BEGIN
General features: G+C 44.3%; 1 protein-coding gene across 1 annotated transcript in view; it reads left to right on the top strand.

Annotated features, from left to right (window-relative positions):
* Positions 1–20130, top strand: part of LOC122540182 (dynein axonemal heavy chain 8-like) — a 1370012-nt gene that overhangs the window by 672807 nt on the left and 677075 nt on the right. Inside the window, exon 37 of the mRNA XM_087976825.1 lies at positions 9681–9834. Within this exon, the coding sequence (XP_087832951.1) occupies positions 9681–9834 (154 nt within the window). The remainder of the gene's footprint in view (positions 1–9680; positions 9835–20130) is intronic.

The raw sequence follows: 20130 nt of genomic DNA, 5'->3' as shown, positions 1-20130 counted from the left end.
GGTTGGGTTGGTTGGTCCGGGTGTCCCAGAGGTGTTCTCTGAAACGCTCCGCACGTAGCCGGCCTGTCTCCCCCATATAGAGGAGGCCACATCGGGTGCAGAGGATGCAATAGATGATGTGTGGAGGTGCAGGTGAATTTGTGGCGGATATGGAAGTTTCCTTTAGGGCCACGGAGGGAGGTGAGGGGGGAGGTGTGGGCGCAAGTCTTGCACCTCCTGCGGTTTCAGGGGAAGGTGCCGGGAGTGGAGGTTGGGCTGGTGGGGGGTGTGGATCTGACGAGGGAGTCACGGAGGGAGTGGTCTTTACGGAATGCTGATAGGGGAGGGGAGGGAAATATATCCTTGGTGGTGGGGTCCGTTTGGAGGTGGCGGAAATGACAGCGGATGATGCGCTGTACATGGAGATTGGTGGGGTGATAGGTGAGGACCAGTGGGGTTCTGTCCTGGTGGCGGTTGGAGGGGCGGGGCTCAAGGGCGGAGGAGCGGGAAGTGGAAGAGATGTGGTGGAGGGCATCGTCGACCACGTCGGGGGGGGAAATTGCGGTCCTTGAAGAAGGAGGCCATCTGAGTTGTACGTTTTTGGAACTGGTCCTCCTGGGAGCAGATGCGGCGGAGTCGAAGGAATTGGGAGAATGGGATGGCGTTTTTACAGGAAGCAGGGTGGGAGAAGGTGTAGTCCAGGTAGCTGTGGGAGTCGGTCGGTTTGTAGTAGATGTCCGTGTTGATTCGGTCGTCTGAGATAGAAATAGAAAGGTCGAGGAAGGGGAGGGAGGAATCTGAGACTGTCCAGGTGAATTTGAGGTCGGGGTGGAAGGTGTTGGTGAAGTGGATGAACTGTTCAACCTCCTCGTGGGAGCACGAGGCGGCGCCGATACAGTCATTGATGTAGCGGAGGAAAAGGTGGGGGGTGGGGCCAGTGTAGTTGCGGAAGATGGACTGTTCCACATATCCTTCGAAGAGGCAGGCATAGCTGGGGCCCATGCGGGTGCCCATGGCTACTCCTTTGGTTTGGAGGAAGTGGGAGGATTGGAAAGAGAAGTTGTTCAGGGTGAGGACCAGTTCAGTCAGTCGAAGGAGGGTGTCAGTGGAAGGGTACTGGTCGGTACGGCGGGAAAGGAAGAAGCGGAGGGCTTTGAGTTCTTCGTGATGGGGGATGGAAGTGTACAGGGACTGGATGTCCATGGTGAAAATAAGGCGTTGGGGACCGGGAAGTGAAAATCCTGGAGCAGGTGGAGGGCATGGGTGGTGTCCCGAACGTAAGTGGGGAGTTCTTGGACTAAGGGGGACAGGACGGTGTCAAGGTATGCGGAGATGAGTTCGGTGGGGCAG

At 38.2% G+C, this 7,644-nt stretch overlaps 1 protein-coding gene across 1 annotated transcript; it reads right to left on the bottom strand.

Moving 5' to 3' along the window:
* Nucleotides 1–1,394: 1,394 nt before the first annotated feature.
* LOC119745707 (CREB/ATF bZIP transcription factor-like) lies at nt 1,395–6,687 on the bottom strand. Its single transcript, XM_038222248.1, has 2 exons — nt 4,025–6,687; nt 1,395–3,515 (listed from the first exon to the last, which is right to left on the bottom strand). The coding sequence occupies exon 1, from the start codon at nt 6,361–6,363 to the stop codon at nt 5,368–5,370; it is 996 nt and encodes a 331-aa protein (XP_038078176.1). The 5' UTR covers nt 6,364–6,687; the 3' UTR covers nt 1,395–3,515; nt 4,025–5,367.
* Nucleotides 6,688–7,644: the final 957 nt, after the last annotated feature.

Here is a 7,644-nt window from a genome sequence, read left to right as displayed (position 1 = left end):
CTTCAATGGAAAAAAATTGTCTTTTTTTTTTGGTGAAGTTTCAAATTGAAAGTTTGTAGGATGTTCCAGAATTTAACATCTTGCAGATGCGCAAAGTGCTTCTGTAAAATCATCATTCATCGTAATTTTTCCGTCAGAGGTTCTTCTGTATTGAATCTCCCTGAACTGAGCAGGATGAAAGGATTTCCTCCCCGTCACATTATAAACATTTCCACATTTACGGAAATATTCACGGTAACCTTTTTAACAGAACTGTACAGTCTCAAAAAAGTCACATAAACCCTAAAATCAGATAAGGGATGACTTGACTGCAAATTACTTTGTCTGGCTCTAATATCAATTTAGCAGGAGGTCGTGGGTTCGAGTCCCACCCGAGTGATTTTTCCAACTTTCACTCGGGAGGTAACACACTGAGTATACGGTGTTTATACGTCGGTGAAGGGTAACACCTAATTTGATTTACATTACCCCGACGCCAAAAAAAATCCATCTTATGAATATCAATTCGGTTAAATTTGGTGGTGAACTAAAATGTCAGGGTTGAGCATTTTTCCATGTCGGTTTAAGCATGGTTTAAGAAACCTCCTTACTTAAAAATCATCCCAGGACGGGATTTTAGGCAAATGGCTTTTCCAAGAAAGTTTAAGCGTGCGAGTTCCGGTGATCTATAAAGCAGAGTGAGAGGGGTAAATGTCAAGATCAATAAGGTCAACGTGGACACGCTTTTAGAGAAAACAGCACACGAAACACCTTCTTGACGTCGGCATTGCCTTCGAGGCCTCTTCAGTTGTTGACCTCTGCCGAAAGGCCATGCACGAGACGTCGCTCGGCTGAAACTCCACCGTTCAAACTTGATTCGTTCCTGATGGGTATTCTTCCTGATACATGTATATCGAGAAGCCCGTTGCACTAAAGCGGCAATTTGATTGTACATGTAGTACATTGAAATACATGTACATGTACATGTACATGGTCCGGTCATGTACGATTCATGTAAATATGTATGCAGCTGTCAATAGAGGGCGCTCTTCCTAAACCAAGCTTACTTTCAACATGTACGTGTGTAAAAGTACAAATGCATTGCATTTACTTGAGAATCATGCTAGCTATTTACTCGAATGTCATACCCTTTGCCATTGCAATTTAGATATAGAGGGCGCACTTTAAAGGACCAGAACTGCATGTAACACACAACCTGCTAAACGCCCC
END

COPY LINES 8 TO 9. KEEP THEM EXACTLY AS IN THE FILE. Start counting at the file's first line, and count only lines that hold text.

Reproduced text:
* Nucleotides 1–1,394: 1,394 nt before the first annotated feature.
* LOC119745707 (CREB/ATF bZIP transcription factor-like) lies at nt 1,395–6,687 on the bottom strand. Its single transcript, XM_038222248.1, has 2 exons — nt 4,025–6,687; nt 1,395–3,515 (listed from the first exon to the last, which is right to left on the bottom strand). The coding sequence occupies exon 1, from the start codon at nt 6,361–6,363 to the stop codon at nt 5,368–5,370; it is 996 nt and encodes a 331-aa protein (XP_038078176.1). The 5' UTR covers nt 6,364–6,687; the 3' UTR covers nt 1,395–3,515; nt 4,025–5,367.